- This event has passed.
Q&A: Prof Katrin Amunts
May 17 @ 14:00 - 15:00
Next generation brain maps – concepts, challenges, collaboration
Friday 17 May, 14.00pm at the Sherrington Library, Sherrington Building, Oxford
The Cortex Club is delighted to host a Q&A session with Prof Katrin Amunts from the Institute of Neuroscience and Medicine, Forschungszentrum Julich, Germany, who will be giving the DPAG Head of Department Seminar in the Large Lecture Theatre at 13.00. Please join us after the lecture for the Q&A session on May 17th at the Sherrington Library located in the Sherrington Building, Department of Physiology, Anatomy and Genetics, Oxford.
Please register for the Q&A session at: https://forms.gle/oVofw8CJn9YKosdF7
Free sandwich lunch provided!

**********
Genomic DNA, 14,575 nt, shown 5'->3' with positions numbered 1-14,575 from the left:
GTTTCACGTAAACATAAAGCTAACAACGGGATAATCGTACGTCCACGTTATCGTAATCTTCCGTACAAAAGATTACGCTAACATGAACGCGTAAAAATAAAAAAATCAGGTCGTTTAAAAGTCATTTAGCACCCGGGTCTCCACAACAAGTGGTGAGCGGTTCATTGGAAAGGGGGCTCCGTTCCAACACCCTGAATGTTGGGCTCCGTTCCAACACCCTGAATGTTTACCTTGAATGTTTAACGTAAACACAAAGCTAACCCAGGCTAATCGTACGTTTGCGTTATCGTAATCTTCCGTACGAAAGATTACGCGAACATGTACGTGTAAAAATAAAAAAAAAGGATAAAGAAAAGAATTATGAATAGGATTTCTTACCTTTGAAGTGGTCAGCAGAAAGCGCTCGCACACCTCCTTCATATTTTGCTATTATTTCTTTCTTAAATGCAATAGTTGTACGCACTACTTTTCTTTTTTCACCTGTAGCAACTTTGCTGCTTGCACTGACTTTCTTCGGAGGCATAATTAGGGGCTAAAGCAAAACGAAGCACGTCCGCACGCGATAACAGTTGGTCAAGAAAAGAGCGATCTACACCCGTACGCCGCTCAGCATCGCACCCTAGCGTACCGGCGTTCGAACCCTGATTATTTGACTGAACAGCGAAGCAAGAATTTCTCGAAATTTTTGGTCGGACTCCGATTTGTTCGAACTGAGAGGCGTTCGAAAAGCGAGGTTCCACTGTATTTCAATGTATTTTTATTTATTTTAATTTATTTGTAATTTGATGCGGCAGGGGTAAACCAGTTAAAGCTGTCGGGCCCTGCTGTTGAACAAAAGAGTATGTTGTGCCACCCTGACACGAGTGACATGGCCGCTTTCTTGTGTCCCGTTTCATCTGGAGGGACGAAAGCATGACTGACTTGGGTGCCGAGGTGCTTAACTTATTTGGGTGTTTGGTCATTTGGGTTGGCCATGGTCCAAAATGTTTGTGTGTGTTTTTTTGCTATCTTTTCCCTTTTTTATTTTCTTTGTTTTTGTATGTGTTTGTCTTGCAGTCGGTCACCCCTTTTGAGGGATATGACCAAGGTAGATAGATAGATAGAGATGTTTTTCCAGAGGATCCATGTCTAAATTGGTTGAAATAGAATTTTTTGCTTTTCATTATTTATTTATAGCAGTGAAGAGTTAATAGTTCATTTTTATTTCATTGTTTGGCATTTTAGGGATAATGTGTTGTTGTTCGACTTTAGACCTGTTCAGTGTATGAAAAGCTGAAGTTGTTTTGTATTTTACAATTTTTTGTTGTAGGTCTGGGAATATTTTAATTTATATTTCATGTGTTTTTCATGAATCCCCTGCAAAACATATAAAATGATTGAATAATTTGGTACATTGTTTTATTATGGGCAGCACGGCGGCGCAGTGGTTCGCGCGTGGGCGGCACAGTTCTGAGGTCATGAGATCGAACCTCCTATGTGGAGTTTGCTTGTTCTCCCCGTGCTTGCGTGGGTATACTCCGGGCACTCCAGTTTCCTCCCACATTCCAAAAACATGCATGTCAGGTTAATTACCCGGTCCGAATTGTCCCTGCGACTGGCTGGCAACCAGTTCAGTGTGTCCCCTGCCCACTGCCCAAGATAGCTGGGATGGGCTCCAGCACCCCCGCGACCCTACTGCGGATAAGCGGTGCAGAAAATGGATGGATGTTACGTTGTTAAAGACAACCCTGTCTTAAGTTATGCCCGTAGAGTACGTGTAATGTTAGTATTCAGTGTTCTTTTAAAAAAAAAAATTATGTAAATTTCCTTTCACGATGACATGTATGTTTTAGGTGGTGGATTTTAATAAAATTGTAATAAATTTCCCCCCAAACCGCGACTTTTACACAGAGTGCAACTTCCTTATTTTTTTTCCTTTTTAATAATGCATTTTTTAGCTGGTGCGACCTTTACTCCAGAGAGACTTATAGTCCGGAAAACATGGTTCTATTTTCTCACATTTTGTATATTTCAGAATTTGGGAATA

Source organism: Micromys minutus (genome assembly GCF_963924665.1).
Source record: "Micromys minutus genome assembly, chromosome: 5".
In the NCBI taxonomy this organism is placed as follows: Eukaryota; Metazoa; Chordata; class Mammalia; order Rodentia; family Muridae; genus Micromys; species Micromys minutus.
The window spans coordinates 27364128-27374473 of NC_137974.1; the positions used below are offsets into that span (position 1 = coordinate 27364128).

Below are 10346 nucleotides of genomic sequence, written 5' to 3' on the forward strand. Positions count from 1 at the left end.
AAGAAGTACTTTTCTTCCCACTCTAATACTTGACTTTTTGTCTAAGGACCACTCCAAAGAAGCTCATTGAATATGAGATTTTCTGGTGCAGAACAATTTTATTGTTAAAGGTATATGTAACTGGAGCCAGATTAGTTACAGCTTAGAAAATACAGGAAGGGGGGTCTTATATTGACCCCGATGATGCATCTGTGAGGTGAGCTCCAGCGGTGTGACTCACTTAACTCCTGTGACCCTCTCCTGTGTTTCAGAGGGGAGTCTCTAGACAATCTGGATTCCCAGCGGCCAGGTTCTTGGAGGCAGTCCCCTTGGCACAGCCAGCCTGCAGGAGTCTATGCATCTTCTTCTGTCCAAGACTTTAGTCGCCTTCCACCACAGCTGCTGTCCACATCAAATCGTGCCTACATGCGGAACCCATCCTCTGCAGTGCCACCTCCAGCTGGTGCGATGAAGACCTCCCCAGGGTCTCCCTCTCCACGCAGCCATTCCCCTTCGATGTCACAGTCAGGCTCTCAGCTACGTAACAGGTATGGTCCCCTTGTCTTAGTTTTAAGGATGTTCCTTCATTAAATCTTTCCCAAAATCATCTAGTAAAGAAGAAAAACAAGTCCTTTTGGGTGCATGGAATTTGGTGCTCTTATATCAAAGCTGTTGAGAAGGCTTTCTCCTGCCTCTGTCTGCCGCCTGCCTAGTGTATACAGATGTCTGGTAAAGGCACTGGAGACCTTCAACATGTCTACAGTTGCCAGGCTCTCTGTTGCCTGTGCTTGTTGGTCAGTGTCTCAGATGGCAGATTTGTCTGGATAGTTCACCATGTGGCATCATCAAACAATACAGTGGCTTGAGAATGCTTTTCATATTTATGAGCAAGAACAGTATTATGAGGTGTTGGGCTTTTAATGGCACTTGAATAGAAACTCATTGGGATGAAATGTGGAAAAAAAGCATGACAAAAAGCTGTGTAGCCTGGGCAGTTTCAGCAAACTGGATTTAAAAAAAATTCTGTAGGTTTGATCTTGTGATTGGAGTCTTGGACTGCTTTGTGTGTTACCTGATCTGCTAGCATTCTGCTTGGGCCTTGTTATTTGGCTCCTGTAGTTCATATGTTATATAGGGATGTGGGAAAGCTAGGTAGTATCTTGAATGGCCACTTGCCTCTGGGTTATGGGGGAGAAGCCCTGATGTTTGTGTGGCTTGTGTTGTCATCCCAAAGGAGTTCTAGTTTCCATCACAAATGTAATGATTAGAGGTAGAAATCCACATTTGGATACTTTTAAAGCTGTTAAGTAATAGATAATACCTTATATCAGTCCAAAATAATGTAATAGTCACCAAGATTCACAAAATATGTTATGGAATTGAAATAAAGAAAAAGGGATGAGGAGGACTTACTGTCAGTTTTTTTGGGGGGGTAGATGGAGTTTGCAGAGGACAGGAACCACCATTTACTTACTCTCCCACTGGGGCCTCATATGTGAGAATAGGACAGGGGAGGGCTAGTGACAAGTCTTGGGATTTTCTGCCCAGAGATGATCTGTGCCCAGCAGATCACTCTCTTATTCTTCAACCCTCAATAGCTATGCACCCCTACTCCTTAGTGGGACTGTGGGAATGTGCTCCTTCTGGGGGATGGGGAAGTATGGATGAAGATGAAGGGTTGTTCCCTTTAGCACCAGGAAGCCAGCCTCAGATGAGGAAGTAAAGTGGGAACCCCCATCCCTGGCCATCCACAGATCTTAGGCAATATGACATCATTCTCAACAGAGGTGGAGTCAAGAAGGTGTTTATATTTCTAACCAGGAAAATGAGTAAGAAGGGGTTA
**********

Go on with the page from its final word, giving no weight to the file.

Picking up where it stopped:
The human brain is a highly complex system, with different levels of spatial organisation. E.g., on a macroscopic level, the brain shows a highly variable folding pattern, while nerve cells on a microscopical level are arranged in layers and columns in a regionally specific way. Cytoarchitecture is a concept that itself encompasses different aspects of brain organization – the different cell types have distinct morphology, molecular, genetic and connectional fingerprints. Axons form complex networks at the level of microcircuits or large cognitive system. To capture the cellular and axonal architecture and to study the role of a specific brain region to function or behaviour requires to analyse the brain in 3D with microscopical resolution. Deep-learning offers new tools to 3D reconstruct images of histological
sections at the microscopical scale, and convolutional neuronal networks support to automatize brain mapping. Considering the size of the brain with its nearly 86 billion nerve cells, HPC-based workflows play an increasing
role for developing high-resolution brain models, to tame brain complexity. To develop such tools is key in the Human Brain Project. It is building a European research infrastructure for brain research, to collaborate towards a better understanding of the human brain.